And it doesn’t matter at first whether it’s another person and our desire to be loved by him or her that gets on this path or whether it’s from reading a certain book or blog or years of study or good parenting. The point is to get on this path—and pronto—and to stay on it—to stay on the path, because this is how we ultimately make the world a truly better place. If more of us would become more truly Loving and understanding and compassionate and wise and aware and face and wrestle with our own inner demons and weaknesses, et cetera, then the world too will become more Loving, kind, understanding, friendly, for as we are, so too is the world. The world around is simply a reflection of who we are and who we interact with one another, the sum of our virtues and vices, our goodness and sickness. And the world is the way it is right now because too many of us right now are what we are—immature, petty, vindictive, impulsive, unthinking, addicted to the path of least resistance and shortcuts, lazy, undisciplined, dishonest, manipulative, exploitative, resentful, unforgiving, closed-minded, afraid, uncourageous, self-centered, reactive, overly emotional, angry, looking out only for number one, attached to our dependencies and addictions and our sick mis-raised self—what Morrison calls our “real” self.
Our “real” self is not some wacky creative drug-addicted ‘shrooming sex-machine. That how some people become if they are mis-raised or have to raise themselves or are raised by a pack of wolves. But it’s not what god or the gods intended. It’s not what we’re supposed to be. We’re supposed to be something more Godly or God-like, someone and something more Loving, wise, discerning, virtuous, principled, insightful, kind, caring, compassionate, warm, heroic, courageous, honest, transparent, self-disciplined, giving, appreciative, generous, attentive. Yes, you were called to be a god, to be a saint, someone and something divine. But you’re likely going to have to work and bust your hump to get there and lay off the pot and escapist substance and the x-Box and double bacon cheeseburgers and TV and instead read some decent books and surround yourself with some solid influences like the Dalai Lama, Gandhi, Mother Teresa, Albert Schweitzer, Buddha, Jesus, Rumi, Merton, C. S. Lewis, Pema Chödrön, and their thoughts and ways.
Yes, you’ll be a sellout; yes, you’ll not be your “real” self—but, the odd thing is, by following healthy influences and role models and doing your best and being your most loving and aware and wise self and giving up your sick or weaker self, you’ll actually become more of who you truly are and what was intended than if you didn’t do this, than if you stayed who you are and stay mediocre, lost, conditioned, unaware.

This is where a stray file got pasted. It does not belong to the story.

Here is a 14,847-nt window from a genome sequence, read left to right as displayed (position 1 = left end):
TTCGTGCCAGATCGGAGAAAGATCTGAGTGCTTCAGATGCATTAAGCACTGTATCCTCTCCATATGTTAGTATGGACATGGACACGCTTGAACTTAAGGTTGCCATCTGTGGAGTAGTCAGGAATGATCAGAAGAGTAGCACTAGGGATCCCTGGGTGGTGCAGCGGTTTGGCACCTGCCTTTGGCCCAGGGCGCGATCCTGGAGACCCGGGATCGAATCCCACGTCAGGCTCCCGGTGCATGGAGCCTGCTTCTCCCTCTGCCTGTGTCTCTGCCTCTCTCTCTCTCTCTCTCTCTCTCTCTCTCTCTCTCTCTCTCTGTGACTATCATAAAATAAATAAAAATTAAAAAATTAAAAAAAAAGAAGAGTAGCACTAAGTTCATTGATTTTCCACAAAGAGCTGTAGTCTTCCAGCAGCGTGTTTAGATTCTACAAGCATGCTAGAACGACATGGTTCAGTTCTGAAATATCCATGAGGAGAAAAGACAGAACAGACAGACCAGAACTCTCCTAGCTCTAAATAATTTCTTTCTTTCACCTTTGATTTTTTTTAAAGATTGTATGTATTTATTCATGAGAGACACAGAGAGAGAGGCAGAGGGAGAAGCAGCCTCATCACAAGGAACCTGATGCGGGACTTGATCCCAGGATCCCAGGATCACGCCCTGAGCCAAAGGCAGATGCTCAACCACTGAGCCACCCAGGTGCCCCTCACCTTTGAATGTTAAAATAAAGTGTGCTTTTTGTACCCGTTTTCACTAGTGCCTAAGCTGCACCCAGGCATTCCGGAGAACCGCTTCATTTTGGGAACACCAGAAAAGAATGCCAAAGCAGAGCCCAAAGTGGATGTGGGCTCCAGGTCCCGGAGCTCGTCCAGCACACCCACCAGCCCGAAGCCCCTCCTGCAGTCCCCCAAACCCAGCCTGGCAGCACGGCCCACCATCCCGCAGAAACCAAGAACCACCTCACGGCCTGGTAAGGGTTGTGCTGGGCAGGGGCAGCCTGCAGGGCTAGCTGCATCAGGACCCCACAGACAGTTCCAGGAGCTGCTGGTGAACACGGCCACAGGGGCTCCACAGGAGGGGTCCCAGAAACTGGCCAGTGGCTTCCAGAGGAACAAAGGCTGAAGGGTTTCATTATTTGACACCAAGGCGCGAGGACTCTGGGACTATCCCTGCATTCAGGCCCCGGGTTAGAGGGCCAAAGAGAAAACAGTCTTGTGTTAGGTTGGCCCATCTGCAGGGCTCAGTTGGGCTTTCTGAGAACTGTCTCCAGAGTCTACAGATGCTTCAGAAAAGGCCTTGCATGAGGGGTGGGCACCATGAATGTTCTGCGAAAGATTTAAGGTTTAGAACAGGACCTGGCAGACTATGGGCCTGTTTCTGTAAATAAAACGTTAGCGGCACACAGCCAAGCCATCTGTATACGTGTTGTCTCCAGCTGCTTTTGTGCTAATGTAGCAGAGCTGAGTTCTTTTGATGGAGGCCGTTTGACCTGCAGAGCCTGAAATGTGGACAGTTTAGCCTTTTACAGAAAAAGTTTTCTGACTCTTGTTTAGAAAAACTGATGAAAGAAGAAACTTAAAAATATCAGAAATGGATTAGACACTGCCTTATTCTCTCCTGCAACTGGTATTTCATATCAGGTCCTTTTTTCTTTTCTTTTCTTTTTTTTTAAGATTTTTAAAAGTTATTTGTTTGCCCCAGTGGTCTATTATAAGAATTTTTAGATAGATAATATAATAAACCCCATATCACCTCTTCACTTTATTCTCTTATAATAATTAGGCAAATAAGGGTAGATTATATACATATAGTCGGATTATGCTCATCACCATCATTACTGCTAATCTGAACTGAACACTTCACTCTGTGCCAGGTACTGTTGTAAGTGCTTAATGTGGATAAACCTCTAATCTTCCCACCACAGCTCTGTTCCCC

Melvin Udall: I might be the only person on the face of the earth that knows you’re the greatest woman on earth. I might be the only one who appreciates how amazing you are in every single thing that you do, and how you are with Spencer, “Spence,” and in every single thought that you have, and how you say what you mean, and how you almost always mean something that’s all about being straight and good. I think most people miss that about you, and I watch them, wondering how they can watch you bring their food, and clear their tables and never get that they just met the greatest woman alive. And the fact that I get it makes me feel good—about me.
Is that something that it’s bad for you to be around?—For you?
That’s what real love is all about—becoming our best, being someone who when we speak almost always means something that’s all about being straight and good. And then meeting another like this or who is becoming like this and noticing this about each other and supporting and encouraging it in each other. Real love arises when two people grow in this common direction—the direction of becoming psychologically healthier, more awake, loving, kind, understanding, grateful, generous. A relationships needs commonality to survive. As Chris Rock put it:
Whatever you into, your woman gotta be into, too, and vice versa or the shit ain’t gonna work. lt ain’t gonna work. That’s right. lf you born-again, your woman gotta be born-again, too. lf you a crackhead, your woman gotta be a crackhead, too. . . or the shit won’t work. You can’t be like, “l’m going to church, where you going?” “Hit the pipe!” That relationship ain’t going nowhere. Two crackheads can stay together forever.
(From “Bigger and Blacker”)
And for a truly loving relationship to arise it requires that two people both not be crackheads, but instead grow in the common direction of greater Love and wisdom and self-discipline and understanding and appreciation, et cetera.